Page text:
James Conner, at Flathead Memo, is one of the few people writing about the actual reality of Medicaid expansion in Montana. He should be commended. And Montana Democrats should listen.

As it stands, the online Twitter hashtag #70000cantwait has become disingenuous. Politicians using this hashtag should stop using it, because the reality makes the use of it deceitful. Regardless of what happens today, tens of thousands of Montanans will continue to wait, and over a hundred thousand Montanans will be essentially taxed to cover 45,000 of the 70,000. From the link:

The Senate’s version of SB-405 provides health insurance for up to 45,000 of the 70,000 or so thought to be eligible for expanded Medicaid. It also slaps a de facto two percent income tax on all Medicaid recipients, including the poorest of the poor. It’s a mean spirited, teach the poor a lesson, piece of legislation. See my 18 March and 19 March posts for more details.

I commend the determination of the legislators who blasted the bill out of committee. I condemn the legislation into which they breathed new life. It violates the principle of first, do no harm.

It’s easy to focus on the disgusting antics of the Tea Party over this issue. The last few days have shown just how hard these soulless ideologues are willing to work to hurt poor people and kill job creation in Montana. It’s been dumbfounding to watch how this has all played out.

That said, if SB-405 passes today—and that’s a big IF—the de facto tax will have as-of-yet unknown consequences for the poorest in our state. Those consequences can then be used down the line by conservatives as proof that the expansion wasn’t worth it in the first place. And the half that won’t be covered, along with the 160,000+ people who will be taxed, will mean roughly 200,000 Montanans will be left behind and/or adversely affected by this “compromise” that Conner explains isn’t really a compromise at all.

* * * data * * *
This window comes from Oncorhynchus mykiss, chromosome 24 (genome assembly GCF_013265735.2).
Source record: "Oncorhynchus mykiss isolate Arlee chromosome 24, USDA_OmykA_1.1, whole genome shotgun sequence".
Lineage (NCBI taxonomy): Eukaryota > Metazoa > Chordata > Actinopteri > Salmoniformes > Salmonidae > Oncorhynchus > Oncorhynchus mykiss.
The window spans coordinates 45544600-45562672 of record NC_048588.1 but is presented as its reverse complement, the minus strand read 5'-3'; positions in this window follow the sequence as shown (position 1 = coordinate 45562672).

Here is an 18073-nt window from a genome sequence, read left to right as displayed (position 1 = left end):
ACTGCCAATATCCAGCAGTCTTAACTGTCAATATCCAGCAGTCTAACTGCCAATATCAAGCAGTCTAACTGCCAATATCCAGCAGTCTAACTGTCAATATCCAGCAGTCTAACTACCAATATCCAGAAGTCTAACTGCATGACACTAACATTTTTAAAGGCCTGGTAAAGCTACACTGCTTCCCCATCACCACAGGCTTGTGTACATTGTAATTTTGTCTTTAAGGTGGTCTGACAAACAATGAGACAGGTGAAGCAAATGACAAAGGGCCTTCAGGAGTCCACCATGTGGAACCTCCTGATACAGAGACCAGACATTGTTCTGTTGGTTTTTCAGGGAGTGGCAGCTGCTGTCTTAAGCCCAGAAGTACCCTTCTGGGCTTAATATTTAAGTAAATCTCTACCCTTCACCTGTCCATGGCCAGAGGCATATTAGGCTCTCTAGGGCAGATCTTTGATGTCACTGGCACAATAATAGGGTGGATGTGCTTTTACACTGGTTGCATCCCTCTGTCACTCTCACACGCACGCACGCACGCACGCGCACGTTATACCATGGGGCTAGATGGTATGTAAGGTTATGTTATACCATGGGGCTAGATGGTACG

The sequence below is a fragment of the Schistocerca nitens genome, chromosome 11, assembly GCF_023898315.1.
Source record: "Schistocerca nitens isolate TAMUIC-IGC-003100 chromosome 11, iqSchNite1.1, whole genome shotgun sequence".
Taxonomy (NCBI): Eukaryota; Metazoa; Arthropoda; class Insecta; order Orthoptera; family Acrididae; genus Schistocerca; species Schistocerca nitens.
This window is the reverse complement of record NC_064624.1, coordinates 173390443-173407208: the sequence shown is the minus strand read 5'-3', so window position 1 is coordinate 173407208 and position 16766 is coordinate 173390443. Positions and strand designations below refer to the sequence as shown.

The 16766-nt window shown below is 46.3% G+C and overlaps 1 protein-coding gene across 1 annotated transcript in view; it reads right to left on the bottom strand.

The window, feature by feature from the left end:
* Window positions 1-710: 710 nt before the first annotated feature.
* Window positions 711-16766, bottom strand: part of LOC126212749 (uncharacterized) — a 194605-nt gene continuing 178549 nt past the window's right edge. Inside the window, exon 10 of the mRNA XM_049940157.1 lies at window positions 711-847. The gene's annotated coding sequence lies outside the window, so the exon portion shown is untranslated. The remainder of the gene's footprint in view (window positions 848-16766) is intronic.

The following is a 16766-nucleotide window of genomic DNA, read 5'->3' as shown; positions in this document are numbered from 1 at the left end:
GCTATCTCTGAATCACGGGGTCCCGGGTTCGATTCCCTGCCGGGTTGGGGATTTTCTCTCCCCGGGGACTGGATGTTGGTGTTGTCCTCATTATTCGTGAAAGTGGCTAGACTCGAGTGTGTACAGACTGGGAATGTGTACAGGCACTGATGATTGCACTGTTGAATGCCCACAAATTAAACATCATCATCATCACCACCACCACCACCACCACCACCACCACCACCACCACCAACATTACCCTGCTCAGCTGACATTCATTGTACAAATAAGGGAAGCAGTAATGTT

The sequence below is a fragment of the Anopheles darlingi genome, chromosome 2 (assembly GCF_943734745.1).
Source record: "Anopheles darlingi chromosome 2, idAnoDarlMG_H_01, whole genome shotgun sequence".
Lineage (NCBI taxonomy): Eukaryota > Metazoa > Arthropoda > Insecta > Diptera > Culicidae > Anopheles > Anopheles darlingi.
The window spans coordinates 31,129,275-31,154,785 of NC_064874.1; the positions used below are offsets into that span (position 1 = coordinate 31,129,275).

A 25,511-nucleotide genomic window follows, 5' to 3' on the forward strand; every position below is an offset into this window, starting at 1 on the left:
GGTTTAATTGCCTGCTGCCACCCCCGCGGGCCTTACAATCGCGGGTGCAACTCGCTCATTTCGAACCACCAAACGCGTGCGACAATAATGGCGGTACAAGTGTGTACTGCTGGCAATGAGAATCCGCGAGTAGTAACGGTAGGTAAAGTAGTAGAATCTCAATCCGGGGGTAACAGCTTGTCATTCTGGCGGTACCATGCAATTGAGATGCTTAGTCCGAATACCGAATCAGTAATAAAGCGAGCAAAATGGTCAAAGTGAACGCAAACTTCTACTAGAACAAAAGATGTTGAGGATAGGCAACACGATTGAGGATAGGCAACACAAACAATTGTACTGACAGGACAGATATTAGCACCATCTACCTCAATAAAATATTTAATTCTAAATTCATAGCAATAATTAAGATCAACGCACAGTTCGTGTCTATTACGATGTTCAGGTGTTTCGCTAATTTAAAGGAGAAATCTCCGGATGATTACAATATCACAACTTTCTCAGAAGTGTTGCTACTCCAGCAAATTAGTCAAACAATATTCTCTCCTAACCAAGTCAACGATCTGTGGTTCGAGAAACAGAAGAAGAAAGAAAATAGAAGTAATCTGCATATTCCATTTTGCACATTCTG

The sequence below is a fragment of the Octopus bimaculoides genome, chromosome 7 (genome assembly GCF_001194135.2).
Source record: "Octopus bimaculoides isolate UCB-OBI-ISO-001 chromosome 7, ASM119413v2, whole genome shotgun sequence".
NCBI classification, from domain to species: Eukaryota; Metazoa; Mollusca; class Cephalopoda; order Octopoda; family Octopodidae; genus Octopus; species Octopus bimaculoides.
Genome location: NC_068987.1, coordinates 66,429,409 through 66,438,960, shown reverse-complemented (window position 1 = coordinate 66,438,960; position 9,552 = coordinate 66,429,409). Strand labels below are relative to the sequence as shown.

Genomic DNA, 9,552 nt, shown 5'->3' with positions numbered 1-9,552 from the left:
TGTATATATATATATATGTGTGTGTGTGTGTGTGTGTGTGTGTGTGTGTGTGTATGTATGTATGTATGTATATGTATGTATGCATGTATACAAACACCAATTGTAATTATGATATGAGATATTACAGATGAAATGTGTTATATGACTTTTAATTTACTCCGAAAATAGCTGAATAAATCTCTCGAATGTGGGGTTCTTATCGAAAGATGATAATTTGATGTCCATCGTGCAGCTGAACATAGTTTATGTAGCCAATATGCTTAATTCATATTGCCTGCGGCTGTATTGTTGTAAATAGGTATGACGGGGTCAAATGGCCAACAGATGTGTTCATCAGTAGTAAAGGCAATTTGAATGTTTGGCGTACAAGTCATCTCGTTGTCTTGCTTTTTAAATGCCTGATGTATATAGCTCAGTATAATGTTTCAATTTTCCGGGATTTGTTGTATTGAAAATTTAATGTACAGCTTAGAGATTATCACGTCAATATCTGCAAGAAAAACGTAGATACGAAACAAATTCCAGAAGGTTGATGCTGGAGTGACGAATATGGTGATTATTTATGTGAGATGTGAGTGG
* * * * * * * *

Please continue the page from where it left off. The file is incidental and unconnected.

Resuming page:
Is it worth it?

While some Democrats are enjoying the media attention and retweeting accolades, health workers and social service providers should prepare for 2 more years of exacerbated struggle. I fear the situation on the ground won’t noticeably improve, and in some instances, may even worsen. 2% may not sound like a big number to most people, but for those barely hanging on, it could be hugely significant.

Knowing this reality, it’s difficult to be optimistic about the value of winning this political fight. I guess time will tell.

by William Skink

I’m glad Steve Bullock vetoed two gun bills this session. I don’t always share the same gun regulation fervor that erupts after every gun-related tragedy, but I also don’t see the point of legislating guns onto college campuses and trying to insert poorly constructed wedges between local law enforcement and the Feds (a move that certainly had Infowars fired up).

Regulating gun sales domestically is a Democratic wedge issue. That said, there are good reasons to try and keep guns out of the hands of unstable individuals. A local road rage incident highlights that reality:

Brian Richard Parini, 40, posted bond Monday afternoon and was released from the Missoula County Detention Facility shortly after he appeared in Missoula County Justice Court earlier in the day.

Parini allegedly became irate when a man driving his wife and three children, including an 8-day-old infant, attempted to pass him while driving north from Lolo on U.S. Highway 93.

According to the alleged victim, Parini was driving below the posted speed limit, and when the victim tried to pass Parini prevented him from doing so by switching lanes and “brake checking” him.

“He said the driver flipped him off several times,” the affidavit stated.

The situation came to a head, when the victim and Parini were side-by-side at the intersection of Blue Mountain Road and Highway 93. Parini allegedly pulled out a black semiautomatic pistol and waved it at the family.

“Don’t (expletive) with me,” he allegedly said.

Once the victim saw the gun, he ran the red light and called 9-1-1. Missoula police officers arrested Parini in the Rosauers parking lot on South Reserve Street and found a loaded .45 caliber semiautomatic pistol and holster on the front passenger seat.

Later in the article we find out Parini just got off felony probation, should not have had a gun, and also has a traumatic brain injury and PTSD.